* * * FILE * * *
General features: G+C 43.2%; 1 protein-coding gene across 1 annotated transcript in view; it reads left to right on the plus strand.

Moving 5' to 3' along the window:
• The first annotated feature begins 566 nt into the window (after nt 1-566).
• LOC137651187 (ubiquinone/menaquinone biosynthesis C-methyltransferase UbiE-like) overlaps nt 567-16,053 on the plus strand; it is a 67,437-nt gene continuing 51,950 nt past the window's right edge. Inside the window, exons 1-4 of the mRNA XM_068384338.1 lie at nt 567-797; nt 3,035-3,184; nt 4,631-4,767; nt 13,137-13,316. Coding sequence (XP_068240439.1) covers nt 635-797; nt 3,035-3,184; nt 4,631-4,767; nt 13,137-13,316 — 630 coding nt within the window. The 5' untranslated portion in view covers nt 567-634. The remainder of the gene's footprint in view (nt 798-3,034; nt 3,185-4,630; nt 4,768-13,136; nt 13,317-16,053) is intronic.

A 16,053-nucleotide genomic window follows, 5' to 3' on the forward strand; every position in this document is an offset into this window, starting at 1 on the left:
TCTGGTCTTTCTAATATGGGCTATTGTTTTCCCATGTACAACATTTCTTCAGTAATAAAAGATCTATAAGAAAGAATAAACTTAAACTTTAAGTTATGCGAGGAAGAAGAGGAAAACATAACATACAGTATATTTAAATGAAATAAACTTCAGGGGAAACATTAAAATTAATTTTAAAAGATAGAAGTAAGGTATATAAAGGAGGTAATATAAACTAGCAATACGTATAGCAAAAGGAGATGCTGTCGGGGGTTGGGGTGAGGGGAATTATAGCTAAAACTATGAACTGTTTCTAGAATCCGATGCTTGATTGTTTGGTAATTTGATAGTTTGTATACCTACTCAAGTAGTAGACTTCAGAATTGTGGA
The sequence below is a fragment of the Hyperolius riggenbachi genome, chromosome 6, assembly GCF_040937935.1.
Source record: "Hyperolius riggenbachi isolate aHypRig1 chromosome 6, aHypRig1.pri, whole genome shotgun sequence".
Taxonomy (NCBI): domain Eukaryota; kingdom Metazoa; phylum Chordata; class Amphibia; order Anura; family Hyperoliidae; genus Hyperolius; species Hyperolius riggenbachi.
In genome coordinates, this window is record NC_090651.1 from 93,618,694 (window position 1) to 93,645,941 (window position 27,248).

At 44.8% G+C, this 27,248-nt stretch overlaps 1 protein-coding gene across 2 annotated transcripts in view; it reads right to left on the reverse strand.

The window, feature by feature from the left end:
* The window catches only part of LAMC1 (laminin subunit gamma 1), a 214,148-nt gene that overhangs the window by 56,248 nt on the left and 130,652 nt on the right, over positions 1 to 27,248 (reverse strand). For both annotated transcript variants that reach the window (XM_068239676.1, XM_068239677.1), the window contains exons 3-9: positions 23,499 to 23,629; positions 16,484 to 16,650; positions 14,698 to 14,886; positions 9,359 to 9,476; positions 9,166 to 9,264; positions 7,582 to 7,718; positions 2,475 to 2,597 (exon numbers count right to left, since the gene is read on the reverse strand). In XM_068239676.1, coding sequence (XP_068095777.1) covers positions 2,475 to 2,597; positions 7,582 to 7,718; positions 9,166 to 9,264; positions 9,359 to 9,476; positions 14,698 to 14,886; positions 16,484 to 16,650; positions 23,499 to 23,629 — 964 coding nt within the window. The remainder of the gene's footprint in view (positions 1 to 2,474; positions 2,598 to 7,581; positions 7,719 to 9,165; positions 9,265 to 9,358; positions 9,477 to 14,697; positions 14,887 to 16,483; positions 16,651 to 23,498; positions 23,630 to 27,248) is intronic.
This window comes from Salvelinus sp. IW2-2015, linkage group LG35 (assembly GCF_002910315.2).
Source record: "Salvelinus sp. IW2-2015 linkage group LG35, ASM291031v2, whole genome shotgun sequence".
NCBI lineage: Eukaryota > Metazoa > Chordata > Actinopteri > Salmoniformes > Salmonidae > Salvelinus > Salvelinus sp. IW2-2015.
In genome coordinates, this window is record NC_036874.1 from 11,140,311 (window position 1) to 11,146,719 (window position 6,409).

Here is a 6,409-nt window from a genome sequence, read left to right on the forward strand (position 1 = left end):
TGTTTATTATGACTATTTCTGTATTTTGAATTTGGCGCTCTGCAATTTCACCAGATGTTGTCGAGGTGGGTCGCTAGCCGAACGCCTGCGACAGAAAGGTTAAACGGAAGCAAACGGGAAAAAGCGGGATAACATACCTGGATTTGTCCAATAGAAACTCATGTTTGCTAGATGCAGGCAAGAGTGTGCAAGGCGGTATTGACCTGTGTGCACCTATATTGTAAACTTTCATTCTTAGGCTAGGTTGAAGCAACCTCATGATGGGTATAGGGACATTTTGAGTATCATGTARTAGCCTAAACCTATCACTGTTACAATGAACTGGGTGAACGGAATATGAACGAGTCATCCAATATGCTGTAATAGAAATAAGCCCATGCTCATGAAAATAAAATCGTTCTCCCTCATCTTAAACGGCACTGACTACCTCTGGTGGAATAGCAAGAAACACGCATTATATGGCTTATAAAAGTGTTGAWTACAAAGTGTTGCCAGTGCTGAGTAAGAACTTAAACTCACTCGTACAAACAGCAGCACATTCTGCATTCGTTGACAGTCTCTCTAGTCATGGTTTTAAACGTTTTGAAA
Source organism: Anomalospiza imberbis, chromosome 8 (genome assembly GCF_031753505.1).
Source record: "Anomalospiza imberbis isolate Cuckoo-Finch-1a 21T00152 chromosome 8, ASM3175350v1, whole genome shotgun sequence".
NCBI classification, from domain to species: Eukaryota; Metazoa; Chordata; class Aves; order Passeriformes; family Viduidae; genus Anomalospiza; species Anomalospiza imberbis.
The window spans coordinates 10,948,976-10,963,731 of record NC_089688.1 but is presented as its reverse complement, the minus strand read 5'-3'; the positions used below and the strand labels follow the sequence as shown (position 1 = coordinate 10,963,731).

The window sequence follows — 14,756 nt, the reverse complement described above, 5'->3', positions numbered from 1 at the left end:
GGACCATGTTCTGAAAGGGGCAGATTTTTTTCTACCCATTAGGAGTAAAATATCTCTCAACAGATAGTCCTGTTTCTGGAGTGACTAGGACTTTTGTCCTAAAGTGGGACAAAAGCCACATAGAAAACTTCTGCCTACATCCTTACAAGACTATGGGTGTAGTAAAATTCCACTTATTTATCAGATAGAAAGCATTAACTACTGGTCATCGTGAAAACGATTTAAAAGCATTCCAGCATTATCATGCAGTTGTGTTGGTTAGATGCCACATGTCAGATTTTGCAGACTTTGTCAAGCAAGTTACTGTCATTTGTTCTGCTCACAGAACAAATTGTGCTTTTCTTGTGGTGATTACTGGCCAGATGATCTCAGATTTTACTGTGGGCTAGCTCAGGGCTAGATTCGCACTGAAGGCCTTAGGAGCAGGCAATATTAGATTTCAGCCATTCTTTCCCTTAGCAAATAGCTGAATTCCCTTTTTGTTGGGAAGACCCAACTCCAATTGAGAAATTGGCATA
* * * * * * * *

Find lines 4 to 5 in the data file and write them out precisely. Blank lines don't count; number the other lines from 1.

• LOC137651187 (ubiquinone/menaquinone biosynthesis C-methyltransferase UbiE-like) overlaps nt 567-16,053 on the plus strand; it is a 67,437-nt gene continuing 51,950 nt past the window's right edge. Inside the window, exons 1-4 of the mRNA XM_068384338.1 lie at nt 567-797; nt 3,035-3,184; nt 4,631-4,767; nt 13,137-13,316. Coding sequence (XP_068240439.1) covers nt 635-797; nt 3,035-3,184; nt 4,631-4,767; nt 13,137-13,316 — 630 coding nt within the window. The 5' untranslated portion in view covers nt 567-634. The remainder of the gene's footprint in view (nt 798-3,034; nt 3,185-4,630; nt 4,768-13,136; nt 13,317-16,053) is intronic.

A 16,053-nucleotide genomic window follows, 5' to 3' on the forward strand; every position in this document is an offset into this window, starting at 1 on the left: